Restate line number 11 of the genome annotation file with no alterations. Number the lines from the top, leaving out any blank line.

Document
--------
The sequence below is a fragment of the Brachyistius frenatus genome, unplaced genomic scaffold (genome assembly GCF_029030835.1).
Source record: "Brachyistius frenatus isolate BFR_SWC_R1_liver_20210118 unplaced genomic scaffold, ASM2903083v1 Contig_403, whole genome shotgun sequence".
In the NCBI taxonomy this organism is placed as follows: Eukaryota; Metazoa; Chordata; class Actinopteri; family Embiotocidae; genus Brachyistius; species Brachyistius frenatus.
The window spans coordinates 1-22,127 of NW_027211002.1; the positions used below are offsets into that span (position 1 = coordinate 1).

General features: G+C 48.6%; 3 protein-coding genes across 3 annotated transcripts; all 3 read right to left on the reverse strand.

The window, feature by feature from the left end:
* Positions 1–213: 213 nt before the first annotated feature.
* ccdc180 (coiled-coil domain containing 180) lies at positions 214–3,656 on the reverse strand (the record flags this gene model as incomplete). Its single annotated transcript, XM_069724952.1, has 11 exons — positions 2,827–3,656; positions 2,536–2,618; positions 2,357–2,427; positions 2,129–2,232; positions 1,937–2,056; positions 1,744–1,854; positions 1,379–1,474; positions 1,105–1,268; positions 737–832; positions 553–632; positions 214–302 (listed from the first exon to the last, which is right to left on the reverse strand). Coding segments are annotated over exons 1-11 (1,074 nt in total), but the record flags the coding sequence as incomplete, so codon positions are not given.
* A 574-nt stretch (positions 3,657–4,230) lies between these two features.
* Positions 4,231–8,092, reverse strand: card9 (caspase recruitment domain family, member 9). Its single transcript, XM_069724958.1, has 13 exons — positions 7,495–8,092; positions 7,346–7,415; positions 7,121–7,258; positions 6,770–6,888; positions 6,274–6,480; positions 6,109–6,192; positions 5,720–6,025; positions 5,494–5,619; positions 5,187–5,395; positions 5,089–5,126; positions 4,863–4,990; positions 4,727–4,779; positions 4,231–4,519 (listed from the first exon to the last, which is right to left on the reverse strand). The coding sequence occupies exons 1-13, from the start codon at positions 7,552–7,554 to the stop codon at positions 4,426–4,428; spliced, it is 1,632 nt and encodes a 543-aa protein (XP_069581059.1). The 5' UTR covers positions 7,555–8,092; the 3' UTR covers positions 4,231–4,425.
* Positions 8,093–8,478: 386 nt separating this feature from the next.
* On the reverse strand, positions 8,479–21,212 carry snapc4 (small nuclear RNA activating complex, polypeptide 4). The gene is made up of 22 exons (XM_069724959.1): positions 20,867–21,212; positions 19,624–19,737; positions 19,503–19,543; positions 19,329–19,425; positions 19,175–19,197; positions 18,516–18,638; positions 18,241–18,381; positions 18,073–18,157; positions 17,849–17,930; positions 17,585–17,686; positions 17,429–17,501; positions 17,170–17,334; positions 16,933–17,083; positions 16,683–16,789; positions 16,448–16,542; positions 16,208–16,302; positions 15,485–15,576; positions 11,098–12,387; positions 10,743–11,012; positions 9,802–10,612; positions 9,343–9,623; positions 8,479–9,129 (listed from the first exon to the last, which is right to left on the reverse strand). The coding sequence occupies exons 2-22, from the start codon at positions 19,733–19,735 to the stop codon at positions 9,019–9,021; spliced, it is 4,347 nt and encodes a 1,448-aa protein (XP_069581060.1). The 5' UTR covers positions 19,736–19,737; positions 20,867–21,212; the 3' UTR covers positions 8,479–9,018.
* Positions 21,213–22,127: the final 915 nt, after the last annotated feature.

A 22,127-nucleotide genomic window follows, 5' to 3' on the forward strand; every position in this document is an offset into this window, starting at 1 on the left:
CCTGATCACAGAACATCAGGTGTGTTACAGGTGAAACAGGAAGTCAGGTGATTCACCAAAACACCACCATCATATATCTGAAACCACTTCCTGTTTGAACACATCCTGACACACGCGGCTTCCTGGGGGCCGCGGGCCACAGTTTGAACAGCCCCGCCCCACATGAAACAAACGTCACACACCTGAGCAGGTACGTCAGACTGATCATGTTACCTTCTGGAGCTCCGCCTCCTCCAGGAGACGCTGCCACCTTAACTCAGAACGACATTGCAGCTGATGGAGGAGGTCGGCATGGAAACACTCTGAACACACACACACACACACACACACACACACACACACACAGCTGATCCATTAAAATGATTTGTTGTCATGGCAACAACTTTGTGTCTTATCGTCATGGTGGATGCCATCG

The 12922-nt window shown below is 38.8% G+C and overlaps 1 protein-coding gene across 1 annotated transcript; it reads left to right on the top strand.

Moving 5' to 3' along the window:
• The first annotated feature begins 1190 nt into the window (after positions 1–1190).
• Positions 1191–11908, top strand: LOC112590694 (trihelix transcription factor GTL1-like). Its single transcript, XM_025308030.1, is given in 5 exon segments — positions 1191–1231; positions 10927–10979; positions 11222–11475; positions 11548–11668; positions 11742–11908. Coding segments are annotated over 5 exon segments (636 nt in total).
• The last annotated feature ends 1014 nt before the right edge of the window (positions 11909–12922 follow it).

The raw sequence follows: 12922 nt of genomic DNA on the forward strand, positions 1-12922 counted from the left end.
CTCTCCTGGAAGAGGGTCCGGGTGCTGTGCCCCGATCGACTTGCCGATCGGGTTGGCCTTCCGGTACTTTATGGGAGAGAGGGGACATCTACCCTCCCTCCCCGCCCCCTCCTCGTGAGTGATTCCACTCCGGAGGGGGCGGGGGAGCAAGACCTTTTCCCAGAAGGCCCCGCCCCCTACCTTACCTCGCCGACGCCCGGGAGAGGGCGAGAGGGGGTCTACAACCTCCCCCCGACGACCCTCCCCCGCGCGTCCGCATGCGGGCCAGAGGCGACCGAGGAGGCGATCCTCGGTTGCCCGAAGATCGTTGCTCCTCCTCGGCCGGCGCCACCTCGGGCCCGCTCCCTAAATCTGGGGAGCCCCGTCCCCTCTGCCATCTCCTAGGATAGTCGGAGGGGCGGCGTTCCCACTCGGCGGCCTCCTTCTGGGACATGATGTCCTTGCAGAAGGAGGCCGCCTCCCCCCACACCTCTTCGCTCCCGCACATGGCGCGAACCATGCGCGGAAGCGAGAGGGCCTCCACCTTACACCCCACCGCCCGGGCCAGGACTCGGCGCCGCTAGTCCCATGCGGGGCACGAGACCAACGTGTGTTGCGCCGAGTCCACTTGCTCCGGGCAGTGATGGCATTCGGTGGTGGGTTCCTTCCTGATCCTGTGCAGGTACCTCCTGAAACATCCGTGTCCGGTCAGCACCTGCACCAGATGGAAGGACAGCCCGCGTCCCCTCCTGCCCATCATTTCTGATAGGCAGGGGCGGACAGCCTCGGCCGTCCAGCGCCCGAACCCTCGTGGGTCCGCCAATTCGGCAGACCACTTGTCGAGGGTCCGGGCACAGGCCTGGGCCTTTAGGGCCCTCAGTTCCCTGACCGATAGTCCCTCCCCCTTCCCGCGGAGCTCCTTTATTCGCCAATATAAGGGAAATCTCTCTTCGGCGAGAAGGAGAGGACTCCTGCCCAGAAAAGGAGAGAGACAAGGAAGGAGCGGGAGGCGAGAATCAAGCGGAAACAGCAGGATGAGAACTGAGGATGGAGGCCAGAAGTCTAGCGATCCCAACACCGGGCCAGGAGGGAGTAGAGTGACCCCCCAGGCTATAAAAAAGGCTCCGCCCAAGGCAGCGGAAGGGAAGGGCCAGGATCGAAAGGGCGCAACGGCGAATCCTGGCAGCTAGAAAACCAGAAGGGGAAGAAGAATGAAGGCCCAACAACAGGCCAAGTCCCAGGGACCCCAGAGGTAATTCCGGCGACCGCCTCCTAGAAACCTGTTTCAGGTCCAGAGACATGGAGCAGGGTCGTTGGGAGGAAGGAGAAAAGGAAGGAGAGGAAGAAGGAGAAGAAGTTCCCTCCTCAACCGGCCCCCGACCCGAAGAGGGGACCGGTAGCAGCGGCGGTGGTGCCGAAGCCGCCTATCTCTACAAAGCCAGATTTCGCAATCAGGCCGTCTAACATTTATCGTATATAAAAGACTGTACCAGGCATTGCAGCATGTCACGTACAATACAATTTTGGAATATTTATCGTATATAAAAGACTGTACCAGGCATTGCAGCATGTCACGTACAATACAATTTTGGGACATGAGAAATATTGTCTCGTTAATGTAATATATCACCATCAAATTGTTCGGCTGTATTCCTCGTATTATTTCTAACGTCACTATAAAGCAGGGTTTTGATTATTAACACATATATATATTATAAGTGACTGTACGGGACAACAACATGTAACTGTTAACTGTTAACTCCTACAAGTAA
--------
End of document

* Positions 8,093–8,478: 386 nt separating this feature from the next.